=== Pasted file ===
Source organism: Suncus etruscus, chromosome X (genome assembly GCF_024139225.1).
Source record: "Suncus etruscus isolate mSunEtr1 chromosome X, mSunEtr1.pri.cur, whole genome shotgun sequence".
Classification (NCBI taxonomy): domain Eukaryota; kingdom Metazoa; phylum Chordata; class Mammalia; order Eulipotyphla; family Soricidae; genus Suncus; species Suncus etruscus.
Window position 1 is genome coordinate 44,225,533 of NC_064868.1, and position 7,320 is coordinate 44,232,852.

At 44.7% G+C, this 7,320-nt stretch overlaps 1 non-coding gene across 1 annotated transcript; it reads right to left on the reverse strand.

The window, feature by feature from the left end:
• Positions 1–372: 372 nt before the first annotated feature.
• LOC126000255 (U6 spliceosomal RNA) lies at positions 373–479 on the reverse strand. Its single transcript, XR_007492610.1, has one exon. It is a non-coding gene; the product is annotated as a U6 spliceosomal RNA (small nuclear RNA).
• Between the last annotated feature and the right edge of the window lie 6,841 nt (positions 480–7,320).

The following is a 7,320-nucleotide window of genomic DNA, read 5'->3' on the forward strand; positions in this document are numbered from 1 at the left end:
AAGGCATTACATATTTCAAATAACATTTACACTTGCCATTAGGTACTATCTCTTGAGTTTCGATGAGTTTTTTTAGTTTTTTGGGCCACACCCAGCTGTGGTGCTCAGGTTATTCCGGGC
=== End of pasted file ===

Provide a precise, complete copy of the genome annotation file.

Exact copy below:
Source organism: Suncus etruscus, chromosome X (genome assembly GCF_024139225.1).
Source record: "Suncus etruscus isolate mSunEtr1 chromosome X, mSunEtr1.pri.cur, whole genome shotgun sequence".
Classification (NCBI taxonomy): domain Eukaryota; kingdom Metazoa; phylum Chordata; class Mammalia; order Eulipotyphla; family Soricidae; genus Suncus; species Suncus etruscus.
Window position 1 is genome coordinate 44,225,533 of NC_064868.1, and position 7,320 is coordinate 44,232,852.

At 44.7% G+C, this 7,320-nt stretch overlaps 1 non-coding gene across 1 annotated transcript; it reads right to left on the reverse strand.

The window, feature by feature from the left end:
• Positions 1–372: 372 nt before the first annotated feature.
• LOC126000255 (U6 spliceosomal RNA) lies at positions 373–479 on the reverse strand. Its single transcript, XR_007492610.1, has one exon. It is a non-coding gene; the product is annotated as a U6 spliceosomal RNA (small nuclear RNA).
• Between the last annotated feature and the right edge of the window lie 6,841 nt (positions 480–7,320).

The following is a 7,320-nucleotide window of genomic DNA, read 5'->3' on the forward strand; positions in this document are numbered from 1 at the left end:
AAGGCATTACATATTTCAAATAACATTTACACTTGCCATTAGGTACTATCTCTTGAGTTTCGATGAGTTTTTTTAGTTTTTTGGGCCACACCCAGCTGTGGTGCTCAGGTTATTCCGGGC